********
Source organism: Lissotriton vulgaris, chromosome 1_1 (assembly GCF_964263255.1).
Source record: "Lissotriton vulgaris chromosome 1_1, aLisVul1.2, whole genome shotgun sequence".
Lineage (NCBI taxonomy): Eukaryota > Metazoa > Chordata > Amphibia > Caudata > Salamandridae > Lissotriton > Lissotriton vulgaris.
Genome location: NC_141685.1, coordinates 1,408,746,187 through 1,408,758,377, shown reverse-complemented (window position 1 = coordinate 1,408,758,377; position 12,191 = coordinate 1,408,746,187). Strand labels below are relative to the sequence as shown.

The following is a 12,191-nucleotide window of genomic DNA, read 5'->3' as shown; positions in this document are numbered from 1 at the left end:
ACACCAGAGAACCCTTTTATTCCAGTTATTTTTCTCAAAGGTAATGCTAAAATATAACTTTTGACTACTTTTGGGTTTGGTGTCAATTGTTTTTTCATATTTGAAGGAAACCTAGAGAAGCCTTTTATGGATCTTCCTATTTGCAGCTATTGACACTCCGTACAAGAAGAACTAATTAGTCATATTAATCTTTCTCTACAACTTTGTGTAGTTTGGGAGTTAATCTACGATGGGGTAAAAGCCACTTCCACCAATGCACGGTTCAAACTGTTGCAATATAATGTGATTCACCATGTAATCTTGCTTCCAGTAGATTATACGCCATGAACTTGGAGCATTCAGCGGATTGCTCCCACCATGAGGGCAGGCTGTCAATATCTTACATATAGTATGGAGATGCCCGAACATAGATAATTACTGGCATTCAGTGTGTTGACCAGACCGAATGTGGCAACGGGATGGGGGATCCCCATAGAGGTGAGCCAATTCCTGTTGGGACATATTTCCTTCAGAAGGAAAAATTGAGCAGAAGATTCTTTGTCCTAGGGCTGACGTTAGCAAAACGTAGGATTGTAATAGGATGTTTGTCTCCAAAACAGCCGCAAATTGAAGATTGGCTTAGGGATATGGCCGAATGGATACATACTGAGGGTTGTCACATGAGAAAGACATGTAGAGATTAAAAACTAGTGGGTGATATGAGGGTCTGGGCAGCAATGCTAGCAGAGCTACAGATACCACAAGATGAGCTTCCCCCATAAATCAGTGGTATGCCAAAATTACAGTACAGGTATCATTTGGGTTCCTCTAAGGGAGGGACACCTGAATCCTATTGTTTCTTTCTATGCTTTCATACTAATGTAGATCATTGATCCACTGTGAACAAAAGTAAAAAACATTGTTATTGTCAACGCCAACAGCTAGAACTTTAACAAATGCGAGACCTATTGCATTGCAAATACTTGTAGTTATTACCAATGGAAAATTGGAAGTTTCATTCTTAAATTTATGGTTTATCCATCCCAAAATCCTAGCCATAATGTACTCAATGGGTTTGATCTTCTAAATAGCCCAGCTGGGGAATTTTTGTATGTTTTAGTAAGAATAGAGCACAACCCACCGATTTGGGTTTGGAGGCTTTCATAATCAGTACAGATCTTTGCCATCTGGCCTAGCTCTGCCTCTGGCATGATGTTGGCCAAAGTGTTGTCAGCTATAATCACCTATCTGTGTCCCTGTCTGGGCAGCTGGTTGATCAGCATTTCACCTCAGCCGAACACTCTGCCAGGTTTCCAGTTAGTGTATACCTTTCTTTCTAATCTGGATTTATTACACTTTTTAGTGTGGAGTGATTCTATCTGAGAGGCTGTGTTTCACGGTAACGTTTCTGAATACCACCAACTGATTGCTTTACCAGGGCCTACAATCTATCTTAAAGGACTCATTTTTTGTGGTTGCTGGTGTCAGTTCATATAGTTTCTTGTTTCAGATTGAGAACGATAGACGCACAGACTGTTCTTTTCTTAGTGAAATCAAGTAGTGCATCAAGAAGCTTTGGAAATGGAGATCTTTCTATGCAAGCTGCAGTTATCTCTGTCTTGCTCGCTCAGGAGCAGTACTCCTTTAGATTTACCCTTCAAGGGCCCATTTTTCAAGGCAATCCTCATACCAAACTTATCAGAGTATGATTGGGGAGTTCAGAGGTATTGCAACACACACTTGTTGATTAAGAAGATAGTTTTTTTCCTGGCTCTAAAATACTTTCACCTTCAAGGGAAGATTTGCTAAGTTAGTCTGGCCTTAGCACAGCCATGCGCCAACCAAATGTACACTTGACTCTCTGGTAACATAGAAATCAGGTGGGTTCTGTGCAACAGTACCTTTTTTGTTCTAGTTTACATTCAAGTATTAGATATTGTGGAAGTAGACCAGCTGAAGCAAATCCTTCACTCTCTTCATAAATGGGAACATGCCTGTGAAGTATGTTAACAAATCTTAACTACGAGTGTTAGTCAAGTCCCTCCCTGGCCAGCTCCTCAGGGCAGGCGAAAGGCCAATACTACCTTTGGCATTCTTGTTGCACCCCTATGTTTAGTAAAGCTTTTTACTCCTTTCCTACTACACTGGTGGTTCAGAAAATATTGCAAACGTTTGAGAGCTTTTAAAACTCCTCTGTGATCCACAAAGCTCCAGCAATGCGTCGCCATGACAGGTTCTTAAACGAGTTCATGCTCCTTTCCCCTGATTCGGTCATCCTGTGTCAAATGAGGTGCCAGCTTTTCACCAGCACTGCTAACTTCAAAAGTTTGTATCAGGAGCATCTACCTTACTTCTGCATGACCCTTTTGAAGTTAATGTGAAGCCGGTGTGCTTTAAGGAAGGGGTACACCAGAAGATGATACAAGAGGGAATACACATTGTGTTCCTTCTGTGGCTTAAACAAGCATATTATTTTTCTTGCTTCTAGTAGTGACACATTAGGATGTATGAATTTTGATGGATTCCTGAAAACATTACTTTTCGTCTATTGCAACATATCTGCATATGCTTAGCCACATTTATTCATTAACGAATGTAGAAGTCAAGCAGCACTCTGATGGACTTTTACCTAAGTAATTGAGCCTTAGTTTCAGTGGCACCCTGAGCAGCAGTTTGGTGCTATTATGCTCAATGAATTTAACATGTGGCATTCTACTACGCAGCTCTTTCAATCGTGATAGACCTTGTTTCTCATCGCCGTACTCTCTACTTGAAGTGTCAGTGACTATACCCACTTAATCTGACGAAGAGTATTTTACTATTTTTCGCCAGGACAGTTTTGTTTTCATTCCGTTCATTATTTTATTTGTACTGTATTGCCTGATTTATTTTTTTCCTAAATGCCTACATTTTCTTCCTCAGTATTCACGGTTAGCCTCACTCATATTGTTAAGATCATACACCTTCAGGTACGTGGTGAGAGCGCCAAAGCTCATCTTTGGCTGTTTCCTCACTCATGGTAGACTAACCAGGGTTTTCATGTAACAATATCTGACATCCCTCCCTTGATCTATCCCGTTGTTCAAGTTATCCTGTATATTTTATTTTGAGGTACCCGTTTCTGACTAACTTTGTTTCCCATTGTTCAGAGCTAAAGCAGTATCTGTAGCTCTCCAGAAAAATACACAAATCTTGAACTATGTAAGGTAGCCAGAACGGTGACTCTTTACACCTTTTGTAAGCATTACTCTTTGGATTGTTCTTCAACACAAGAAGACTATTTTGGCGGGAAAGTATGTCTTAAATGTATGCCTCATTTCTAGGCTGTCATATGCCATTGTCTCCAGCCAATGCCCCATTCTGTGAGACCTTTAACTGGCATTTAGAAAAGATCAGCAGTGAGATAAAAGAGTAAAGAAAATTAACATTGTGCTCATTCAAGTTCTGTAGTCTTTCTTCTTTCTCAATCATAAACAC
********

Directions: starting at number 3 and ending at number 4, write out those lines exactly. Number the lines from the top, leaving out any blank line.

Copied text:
Lineage (NCBI taxonomy): Eukaryota > Metazoa > Chordata > Amphibia > Caudata > Salamandridae > Lissotriton > Lissotriton vulgaris.
Genome location: NC_141685.1, coordinates 1,408,746,187 through 1,408,758,377, shown reverse-complemented (window position 1 = coordinate 1,408,758,377; position 12,191 = coordinate 1,408,746,187). Strand labels below are relative to the sequence as shown.